Libertarian Party

No, Vivek Ramaswamy, a Libertarian-Nationalist Alliance Doesn't Make Sense

He says the two ideas "are not in tension with one another." He's wrong.


While speaking at the Libertarian National Convention (LNC) on Friday, tech entrepreneur and failed GOP presidential candidate Vivek Ramaswamy floated an idea upon which he said the "future of this country depends."

All that it requires is for libertarians to decide to support a larger, more powerful federal government.

"I believe that the future of this country depends on a libertarian-nationalist alliance that will save this country," Ramaswamy argued from the main stage at the LNC, where he also debated Clint Russell, one of several men running for the Libertarian Party's vice presidential nomination.

Those comments were met with a smattering of boos from the crowd of Libertarian delegates—and for good reason. There are many factions of libertarians, of course, but the one belief that unites the movement is an understanding that individuals are best suited to make their own decisions about how to live. Nationalism, at its root, is a fundamentally collectivist idea that prioritizes the needs of the state over the choices of individuals.

In off-stage comments to Reason at the LNC, Ramaswamy reiterated his belief in a libertarian-nationalist alliance. When pushed to explain how two seemingly opposing viewpoints could find common ground, he argued that the two are "not overlapping objectives, but they are not in tension with one another."

"When I say 'nationalist,' I mean a revival of our national identity," Ramaswamy explained to Reason TV's Zach Weissmueller (whose video coverage of the LNC will be forthcoming). "I don't think that's counter to libertarian principles at all. I think we've lost that national pride and identity in our country, and I think that is a foundational issue."

With all due respect to Ramaswamay, that's a load of crap. The current wave of nationalism sweeping the right wing of American politics is not about innocent-sounding things like restoring national pride. Its proponents are quite open about the fact that they want to grow the power of the state to pursue things like industrial policy, aggressive deportations, and even very silly stuff like banning lab-grown meat.

That puts the two perspectives very much in tension. In practice, libertarians advocate for decreasing the power of the state to control individual freedom. Nationalists have no qualms about limiting the free movement of people or goods if those restrictions are seen to be—or imagined to be—in the amorphous interests of the country (which really means in the best interest of whatever special interest manages to control the policymaking apparatus).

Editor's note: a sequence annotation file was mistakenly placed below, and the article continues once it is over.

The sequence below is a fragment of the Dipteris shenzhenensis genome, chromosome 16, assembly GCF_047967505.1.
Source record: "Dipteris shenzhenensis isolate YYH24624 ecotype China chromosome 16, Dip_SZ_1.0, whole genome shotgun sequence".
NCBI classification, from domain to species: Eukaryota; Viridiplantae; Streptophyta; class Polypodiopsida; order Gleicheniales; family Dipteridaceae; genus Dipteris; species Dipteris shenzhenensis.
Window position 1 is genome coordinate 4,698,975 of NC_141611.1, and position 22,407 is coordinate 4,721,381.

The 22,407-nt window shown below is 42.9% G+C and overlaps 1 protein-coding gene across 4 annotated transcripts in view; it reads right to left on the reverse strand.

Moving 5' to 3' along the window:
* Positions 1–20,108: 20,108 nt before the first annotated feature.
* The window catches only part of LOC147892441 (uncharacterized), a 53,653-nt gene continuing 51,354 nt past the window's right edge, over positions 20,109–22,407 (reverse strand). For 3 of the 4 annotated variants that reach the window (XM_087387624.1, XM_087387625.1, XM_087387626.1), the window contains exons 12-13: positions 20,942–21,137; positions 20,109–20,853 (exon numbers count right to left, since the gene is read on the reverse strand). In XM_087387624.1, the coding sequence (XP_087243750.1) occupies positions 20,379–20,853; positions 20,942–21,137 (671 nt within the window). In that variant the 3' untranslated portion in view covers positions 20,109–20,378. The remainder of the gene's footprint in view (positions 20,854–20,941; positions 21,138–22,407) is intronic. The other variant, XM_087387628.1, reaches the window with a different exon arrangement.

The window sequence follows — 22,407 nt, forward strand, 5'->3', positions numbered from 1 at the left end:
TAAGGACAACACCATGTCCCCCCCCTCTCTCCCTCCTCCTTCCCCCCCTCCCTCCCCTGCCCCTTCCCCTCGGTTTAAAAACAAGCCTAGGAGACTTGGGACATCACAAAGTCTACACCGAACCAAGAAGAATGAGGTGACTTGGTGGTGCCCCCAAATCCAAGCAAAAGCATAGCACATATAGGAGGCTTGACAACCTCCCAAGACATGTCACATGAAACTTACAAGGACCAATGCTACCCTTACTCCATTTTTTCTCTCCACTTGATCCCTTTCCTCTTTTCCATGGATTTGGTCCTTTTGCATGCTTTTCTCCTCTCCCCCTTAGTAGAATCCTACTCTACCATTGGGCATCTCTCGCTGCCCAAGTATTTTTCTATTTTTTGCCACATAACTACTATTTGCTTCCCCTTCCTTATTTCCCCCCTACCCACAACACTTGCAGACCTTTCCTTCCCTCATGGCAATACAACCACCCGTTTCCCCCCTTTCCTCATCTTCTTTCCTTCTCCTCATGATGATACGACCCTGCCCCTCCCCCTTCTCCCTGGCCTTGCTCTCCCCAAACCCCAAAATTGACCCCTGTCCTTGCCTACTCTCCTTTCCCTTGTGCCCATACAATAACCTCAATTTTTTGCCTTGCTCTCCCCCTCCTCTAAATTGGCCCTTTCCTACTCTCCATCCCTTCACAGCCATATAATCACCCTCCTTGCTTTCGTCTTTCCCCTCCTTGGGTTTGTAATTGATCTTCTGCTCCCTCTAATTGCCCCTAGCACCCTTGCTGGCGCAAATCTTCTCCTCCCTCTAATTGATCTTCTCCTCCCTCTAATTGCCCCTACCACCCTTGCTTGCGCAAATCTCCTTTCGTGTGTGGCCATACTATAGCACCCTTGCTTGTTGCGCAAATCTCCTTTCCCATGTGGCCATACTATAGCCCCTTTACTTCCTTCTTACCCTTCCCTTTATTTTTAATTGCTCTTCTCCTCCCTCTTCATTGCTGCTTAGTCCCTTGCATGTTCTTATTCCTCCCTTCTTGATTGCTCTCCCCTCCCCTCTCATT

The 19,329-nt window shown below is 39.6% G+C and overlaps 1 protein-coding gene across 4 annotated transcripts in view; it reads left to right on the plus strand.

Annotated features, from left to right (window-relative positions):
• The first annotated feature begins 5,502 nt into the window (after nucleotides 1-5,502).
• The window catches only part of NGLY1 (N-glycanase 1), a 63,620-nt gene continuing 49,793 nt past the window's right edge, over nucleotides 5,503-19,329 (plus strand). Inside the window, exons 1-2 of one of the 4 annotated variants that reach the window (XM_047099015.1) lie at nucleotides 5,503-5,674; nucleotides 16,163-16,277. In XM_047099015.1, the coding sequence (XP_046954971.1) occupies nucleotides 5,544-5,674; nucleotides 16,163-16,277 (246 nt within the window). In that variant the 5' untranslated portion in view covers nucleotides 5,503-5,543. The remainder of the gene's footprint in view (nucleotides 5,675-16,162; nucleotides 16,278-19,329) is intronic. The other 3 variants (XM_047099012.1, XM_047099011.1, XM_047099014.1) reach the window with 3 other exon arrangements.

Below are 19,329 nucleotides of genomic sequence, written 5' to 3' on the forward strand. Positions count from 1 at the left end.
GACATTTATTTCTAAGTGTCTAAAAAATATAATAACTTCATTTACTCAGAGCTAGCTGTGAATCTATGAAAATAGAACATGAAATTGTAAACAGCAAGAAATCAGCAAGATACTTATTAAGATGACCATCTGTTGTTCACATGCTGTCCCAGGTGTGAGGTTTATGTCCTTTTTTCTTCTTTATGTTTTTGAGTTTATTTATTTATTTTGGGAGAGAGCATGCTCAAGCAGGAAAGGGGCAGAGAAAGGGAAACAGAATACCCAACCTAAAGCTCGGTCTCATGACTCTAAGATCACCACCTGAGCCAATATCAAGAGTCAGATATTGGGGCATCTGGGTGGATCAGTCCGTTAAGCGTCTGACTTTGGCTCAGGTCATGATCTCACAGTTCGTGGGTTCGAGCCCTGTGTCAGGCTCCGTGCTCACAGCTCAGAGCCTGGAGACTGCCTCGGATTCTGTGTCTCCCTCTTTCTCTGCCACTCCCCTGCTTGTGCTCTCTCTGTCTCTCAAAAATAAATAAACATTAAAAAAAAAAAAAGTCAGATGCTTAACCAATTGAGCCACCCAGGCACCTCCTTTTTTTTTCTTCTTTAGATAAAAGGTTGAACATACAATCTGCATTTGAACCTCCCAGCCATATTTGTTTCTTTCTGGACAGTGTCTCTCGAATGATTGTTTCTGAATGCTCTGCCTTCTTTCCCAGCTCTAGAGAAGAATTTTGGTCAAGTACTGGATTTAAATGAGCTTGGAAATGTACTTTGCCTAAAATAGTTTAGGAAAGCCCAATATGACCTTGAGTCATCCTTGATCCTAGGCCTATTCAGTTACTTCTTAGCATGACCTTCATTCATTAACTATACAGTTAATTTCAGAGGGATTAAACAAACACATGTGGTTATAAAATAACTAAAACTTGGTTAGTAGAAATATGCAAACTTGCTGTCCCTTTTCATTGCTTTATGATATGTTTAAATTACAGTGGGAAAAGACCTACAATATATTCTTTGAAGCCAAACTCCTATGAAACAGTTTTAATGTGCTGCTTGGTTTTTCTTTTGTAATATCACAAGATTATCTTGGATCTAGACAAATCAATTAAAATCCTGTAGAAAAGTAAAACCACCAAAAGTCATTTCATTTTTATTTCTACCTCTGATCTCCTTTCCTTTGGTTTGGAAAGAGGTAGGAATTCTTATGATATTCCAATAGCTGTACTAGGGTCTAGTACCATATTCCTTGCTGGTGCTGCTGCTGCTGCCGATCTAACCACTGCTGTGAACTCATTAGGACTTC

Thankfully, the future of the country doesn't rest on Ramaswamy's idea, because his idea is frankly insane. It's a bit like suggesting that the Boston Red Sox and New York Yankees team up to win the American League—except actually worse because in this analogy the Yankees don't want to win baseball games, they want to police your personal and financial choices.

Of course, the obvious subtext of Ramaswamy's comments becomes clear once you recall that he's now an official surrogate for former President Donald Trump, who is scheduled to address the LNC on Saturday night. The deal Ramaswamy is really offering goes like this: libertarians should vote for Trump. There is no second part.

Ramaswamy was once a college libertarian and may at times still espouse libertarian ideas—indeed, he was sometimes the most libertarian candidate on stage during the Republican primary debates earlier this year (though he was also often one of the loudest advocates for authoritarian ideas.) None of that matters right now, because Ramaswamy's job through the first week of November is convincing people to vote for Trump. Libertarians should not be naive about this.

Yes, politics is the art of compromise and, yes, libertarian goals can be achieved (and must be achieved) by working with people who are not libertarians. Trump, despite all his deficit-spending and tariff-hiking and wall-building, did sign the First Step Act. President Joe Biden, despite all his deficit-spending and tariff-hiking and loan-forgiving, did end the war in Afghanistan.

Libertarians should always be ready to nudge those in power toward decisions that increase freedom—but we have no obligation to help anyone achieve power in the first place.

That matters, because Ramaswamy does not seem to be suggesting an acute alliance aimed at specific policy goals. His remarks to Reason and on stage at the LNC suggest a high-level, strategic alliance between two competing political philosophies for the purposes of increasing electoral success. That is, for the goal of achieving political power for its own sake.

Libertarians ought to reject such will-to-power arguments—and boo anyone who makes them, as delegates to the LNC did. An electoral alliance with those who wish to enlarge the state's power over individuals, corporations, and markets is not the path to greater freedom.